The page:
- Only 41% of employees say their employers are training workers in preparation for the future, a new Axonify study found. The microlearning platform's State of Frontline Workplace Training Study, conducted by global market research firm Ipsos in June, showed that nearly one-third of frontline workers don't receive any formal training.
- In key highlights of the study, 76% of respondents said that an employer would be more appealing if it offered additional training "designed to develop their skills for the future." But employees surveyed across industries said they often only receive training a few times per year, are trained on the wrong things or that the training is "boring and not engaging."
- "Preparing the frontline workforce for the future is a win-win situation," Carol Leaman, Axonify's CEO, said in a media release. "The challenge for Human Resources and Learning and Development leaders will be to deliver training at scale so they can equip the modern frontline employee with the knowledge and skills they need to keep up with the pace of business."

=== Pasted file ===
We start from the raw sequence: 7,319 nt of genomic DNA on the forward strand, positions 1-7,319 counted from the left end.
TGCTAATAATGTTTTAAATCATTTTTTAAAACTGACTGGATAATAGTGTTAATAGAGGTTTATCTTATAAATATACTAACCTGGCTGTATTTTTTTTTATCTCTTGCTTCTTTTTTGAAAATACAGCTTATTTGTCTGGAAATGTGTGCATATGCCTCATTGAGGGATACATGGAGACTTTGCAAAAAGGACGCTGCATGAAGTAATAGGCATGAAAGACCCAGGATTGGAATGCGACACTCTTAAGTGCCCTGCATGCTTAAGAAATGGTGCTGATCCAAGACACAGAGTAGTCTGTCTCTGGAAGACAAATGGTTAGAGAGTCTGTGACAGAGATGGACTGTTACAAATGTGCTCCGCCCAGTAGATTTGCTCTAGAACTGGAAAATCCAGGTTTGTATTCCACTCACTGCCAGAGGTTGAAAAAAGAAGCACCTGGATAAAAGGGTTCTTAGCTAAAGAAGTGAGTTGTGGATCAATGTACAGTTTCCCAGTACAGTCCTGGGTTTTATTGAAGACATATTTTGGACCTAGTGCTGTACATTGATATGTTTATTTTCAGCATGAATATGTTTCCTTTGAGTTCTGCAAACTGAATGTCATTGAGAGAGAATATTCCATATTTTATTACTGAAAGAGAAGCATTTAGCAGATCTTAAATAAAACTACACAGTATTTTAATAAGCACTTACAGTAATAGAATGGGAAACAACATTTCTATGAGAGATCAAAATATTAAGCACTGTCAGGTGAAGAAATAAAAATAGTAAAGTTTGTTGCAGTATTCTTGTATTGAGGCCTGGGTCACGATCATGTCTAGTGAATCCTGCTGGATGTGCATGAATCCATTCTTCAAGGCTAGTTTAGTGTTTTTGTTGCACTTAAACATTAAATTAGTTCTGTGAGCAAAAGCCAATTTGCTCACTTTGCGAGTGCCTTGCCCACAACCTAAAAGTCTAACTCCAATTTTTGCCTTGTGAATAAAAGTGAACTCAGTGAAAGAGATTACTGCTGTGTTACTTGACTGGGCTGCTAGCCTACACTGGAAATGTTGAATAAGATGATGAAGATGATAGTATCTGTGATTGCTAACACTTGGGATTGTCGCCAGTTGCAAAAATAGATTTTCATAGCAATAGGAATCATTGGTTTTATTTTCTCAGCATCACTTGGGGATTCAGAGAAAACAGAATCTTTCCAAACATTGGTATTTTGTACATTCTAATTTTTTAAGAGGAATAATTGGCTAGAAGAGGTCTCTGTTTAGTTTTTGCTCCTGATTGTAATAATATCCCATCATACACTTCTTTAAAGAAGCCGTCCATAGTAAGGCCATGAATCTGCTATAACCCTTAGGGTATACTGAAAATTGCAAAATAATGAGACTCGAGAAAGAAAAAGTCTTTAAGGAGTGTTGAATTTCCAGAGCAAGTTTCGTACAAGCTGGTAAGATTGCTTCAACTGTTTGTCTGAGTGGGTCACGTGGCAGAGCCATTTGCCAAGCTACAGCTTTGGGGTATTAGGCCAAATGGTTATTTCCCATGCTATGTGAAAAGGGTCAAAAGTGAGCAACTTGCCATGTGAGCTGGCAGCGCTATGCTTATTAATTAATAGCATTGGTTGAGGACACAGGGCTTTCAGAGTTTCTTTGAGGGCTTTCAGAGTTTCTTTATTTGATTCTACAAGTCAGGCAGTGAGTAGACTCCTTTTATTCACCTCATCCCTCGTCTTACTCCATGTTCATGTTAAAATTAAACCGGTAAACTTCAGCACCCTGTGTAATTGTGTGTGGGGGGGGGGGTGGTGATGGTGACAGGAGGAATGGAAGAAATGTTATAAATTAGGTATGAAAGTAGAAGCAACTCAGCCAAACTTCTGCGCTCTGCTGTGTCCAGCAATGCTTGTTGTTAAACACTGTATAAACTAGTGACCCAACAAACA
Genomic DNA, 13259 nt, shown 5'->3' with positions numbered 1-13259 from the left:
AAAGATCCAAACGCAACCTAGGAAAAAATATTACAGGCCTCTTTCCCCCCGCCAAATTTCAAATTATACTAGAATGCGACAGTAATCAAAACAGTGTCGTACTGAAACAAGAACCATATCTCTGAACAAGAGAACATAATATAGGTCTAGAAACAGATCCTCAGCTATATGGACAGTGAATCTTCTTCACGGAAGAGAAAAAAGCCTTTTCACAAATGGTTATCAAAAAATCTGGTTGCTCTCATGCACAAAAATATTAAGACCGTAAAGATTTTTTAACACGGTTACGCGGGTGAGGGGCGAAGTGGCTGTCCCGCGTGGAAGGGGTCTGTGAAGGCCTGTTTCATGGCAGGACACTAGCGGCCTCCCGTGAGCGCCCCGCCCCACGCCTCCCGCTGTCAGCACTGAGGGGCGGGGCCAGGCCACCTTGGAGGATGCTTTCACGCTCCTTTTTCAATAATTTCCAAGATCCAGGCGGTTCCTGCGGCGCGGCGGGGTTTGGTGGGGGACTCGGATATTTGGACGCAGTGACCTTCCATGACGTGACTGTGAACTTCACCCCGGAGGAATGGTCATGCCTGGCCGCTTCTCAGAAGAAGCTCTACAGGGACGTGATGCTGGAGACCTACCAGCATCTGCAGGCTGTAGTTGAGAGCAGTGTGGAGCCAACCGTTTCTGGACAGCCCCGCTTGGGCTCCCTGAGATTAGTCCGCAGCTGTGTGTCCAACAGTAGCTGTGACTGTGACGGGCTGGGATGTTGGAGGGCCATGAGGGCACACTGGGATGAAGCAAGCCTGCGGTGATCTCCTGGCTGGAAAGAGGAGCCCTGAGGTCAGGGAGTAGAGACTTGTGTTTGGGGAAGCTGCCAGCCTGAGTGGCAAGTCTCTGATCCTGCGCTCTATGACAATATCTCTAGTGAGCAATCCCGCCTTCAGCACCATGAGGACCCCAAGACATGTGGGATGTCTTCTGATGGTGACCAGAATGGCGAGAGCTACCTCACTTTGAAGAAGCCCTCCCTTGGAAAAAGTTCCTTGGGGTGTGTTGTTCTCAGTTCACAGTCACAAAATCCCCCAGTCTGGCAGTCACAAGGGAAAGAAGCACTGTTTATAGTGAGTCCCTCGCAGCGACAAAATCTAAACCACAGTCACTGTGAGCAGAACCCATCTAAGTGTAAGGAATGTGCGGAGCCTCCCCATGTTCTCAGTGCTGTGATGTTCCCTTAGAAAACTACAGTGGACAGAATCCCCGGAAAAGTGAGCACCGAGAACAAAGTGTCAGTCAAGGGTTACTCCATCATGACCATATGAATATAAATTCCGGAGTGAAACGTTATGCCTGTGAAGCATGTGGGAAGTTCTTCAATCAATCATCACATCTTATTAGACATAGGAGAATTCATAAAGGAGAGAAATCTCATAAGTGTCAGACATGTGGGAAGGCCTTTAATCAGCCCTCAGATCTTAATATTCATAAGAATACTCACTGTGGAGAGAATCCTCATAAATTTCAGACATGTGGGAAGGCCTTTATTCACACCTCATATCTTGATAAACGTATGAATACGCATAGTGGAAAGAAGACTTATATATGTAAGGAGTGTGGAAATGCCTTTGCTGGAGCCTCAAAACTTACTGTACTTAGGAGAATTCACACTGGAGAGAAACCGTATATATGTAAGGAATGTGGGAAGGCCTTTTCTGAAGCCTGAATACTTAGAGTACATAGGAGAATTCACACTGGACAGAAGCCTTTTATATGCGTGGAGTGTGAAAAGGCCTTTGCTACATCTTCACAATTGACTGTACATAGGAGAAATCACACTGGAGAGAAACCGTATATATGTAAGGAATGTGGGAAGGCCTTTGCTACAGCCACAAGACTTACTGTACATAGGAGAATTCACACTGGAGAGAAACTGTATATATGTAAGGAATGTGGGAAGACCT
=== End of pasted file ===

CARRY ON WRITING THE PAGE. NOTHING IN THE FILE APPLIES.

The needs of the workplace of the future aren't lost on workers, 37% of whom admitted in an edX poll that they lacked proficiency in at least one subject area or new skill in a past or current job. Despite knowing they need the help, many workers remain uncomfortable asking for the training they need out of fear of seeming incompetent or unprepared for the job.
Organizations can avoid being left in the dark about what employees need by cultivating a culture of learning. "Make learning and development a value and expectation," Dennis Baltzley, senior partner and global head of leadership development solutions at Korn Ferry, previously told HR Dive. "Make it part of the fabric of the company — i.e., one Fortune 500 company tells their employees, 'we expect you to grow and change at least as fast as this business!'" Managers in particular can play a large part in creating a culture that encourages employees to experiment — and fail — in order to bring about new innovation.
For retail and part-time workers in particular, rising technology is pushing a call to upskill — but employers may need to prepare for the serious investment that may entail. Training or reskilling the 1.4 million U.S. workers who automation might replace could cost a total of $34 billion, or $24,800 per employee on average, according to analysis published by the World Economic Forum. In the face of a tight talent market, however, many employers have opted that training up current and future employees is well worth the money spent.